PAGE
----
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The Adventures of Pluto Nash (2002)
Time will tell on this minor classic ...
28 December 2003
The Adventures of Pluto Nash is a science-fiction movie for fans of 1950's and 1960's written science fiction -- the stuff you find on library bookshelves, written by Robert Heinlein, Isaac Asimov, and Ron Goulart. That's both this movie's appeal and its marketing problem.

It doesn't rely on cutting-edge special effects for its appeal, although enough money has been spent on the production values that the film is visually well-realized. There are no slow-mo aerial martial arts battles, no stargates, no time-travel.

"Pluto Nash" just tells a good, solid, well-plotted near-future science-fiction adventure story with a light touch -- the sort of story that fans of Heinlein's short stories "It's Great to Be Back" and "The Menace from Earth" would appreciate.

Good cast led by Eddie Murphy with nice turns by Rosario Dawson, Pam Grier, Luis Guzmán, John Cleese, Randy Quaid, and Peter Boyle-- and a little extra brought to bear by Jay Mohr as a future saloon singer updating Sinatra.

This isn't Star Wars or 2001: A Space Odyssey. It's just a fun movie-movie. But it's a shame that Eddie Murphy had to take a hit for delivering solid science fiction -- and good fun.

Bowling for Columbine (2002 documentary)
Michael Moore is his own best critic
10 December 2002
During the production of "Bowling for Columbine," on September 22, 2001 -- which you'll notice is 11 days after 9/11 -- Michael Moore wrote on his website:

"This started out as a documentary on gun violence in America, but the largest mass murder in our history was just committed -- without the use of a single gun! Not a single bullet fired! No bomb was set off, no missile was fired, no weapon (i.e., a device that was solely and specifically manufactured to kill humans) was used. A boxcutter! -- I can't stop thinking about this. A thousand gun control laws would not have prevented this massacre. What am I doing?"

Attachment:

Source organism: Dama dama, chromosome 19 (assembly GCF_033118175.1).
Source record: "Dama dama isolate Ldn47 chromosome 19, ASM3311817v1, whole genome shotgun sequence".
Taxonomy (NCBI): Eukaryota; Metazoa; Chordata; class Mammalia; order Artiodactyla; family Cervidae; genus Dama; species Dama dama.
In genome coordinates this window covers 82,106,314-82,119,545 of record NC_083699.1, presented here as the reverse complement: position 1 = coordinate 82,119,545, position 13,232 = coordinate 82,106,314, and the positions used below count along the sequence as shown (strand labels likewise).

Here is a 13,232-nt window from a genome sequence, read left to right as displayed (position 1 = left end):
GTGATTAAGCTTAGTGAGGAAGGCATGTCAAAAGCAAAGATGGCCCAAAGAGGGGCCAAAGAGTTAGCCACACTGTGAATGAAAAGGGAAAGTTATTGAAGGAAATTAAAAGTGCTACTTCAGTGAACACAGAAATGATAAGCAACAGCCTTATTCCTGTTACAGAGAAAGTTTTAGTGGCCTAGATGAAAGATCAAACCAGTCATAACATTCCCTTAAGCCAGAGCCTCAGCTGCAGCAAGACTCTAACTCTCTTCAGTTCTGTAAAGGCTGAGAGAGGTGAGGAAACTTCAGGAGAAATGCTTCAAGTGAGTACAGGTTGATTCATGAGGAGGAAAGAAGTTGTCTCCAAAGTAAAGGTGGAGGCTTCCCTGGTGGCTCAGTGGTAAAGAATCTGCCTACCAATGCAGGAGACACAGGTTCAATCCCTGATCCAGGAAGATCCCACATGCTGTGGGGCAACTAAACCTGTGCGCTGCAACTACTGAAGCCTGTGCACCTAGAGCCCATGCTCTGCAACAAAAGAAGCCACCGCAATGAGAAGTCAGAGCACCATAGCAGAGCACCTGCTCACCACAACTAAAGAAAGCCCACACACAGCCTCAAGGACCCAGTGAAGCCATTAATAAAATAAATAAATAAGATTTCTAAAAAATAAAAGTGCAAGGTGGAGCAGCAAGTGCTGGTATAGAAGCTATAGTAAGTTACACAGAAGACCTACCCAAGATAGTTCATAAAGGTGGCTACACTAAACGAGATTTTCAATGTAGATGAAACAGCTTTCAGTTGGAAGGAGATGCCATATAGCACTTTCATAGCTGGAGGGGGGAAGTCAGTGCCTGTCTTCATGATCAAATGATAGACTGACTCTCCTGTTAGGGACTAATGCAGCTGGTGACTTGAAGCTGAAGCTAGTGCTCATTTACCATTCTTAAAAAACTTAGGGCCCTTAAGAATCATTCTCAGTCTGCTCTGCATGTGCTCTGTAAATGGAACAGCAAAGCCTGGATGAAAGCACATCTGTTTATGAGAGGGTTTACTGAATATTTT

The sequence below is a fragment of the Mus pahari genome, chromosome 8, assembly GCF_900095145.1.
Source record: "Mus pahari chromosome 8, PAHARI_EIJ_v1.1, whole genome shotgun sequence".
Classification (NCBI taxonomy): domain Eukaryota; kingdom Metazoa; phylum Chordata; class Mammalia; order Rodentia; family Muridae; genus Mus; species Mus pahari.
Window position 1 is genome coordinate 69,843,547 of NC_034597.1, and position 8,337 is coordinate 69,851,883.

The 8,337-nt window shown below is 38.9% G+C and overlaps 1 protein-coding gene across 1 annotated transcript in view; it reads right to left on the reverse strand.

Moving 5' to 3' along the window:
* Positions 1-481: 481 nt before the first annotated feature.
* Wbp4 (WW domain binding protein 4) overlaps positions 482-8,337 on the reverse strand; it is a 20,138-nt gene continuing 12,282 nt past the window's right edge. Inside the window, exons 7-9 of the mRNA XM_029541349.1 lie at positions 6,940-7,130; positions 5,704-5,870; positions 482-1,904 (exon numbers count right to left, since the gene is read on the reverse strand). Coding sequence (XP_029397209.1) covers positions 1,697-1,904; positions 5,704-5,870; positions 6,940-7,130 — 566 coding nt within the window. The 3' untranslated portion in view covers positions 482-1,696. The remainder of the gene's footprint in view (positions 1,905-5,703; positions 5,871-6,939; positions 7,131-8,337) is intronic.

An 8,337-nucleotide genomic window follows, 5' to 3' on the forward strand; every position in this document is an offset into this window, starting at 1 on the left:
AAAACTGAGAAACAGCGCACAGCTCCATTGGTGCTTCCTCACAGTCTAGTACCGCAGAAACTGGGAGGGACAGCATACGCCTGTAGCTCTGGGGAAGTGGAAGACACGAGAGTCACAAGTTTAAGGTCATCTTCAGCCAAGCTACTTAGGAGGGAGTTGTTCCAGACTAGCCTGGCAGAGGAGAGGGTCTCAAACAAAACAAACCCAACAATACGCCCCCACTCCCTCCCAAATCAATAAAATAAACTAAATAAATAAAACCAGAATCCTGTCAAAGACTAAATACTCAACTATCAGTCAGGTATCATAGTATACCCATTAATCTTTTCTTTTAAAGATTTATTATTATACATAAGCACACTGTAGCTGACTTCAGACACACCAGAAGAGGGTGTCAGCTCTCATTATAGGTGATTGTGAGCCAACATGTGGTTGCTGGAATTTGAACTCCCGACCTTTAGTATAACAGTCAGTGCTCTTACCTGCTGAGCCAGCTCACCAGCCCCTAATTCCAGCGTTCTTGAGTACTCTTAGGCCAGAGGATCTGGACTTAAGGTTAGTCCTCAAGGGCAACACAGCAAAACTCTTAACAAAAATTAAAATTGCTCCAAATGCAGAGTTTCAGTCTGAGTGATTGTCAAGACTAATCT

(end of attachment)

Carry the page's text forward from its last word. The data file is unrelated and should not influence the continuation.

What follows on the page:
Camp Stories (1997)
A surprisingly good independent film
1 July 2002
I found out about this movie in a fairly unusual way: the summer camp used as a location for filming was owned by close relatives and I watched the video while visiting my relatives at the actual location where as a 10-year-old I'd been a camper myself, only a few years after the era portrayed in this film.

The actual camp, Camp Mohawk, was nothing like the Orthodox Jewish camp portrayed in the film. It was not a religious camp and discipline was merely the bare minimum necessary to keep campers from drowning each other in the lake. It was pretty casual.

The summer camp shown in Camp Stories, on the other hand -- if writer/director Biegel is to be believed -- was more akin to eight weeks spent at a Young Communist camp in the Soviet Union: a maniacal head counsellor on a power trip, an Orthodox Jewish camp owner who thinks rock and roll is obscene, religious rules that kept boys and girls on opposite sides on the camp, the slightest infraction punished by dangerous physical torture -- and a sign posted near the mail room promising campers that any mail complaining to their parents would be censored.

As I said, the actual summer camp this movie was filmed at was nothing like that.

But as a small independent film, this picture wasn't bad. I thought the acting was good throughout, the writing and directing more than competent, and good use was made of the locations.

The story is a not-untypical story of minor teenage rebellion against the artificially repressive sexual code of the 1950's -- or at least how the Baby Boom campers remember it. It's a boy-meets-girl-on-the-other-side-of-the-tracks story, a sexy-wife-cheats-on-her-anal-retentive husband story, and a religious-culture-meets-the-outside-world story. The Orthodox Jews portrayed in this movie are only one step less out-of-touch than the Amish portrayed in Witness -- in other words, clueless. And, of course, any healthy teenager without salt peter in the food is not going to take to this sort of religious repression without a fight.

Technically -- for writing, acting, directing, cinematography, editing, and musical score -- I gave this movie an 8 out of 10. It definitely should find, even at this late date, distribution on video and DVD, and deserves to be seen on the premium cable networks and late-night TV. It's a natural for the Independent Film Channel and the Sundance Channel. With a cast including Jerry Stiller, Elliot Gould, Talia Shire, Paul Sand, and Jason Biggs, it's surprising to me that this picture hasn't found a home.

Louis L'Amour's 'Crossfire Trail' (2001 TV movie)
Worthy of the golden age westerns
22 January 2003
I don't like modern Westerns. Even as meticulously accurate a history as 1993's Tombstone, with all the contributing artists turning in splendid job performances, left me cold because at the end of the movie all that stayed with me was the mind-numbing brutality of ceaseless violence.

Spoiler warning.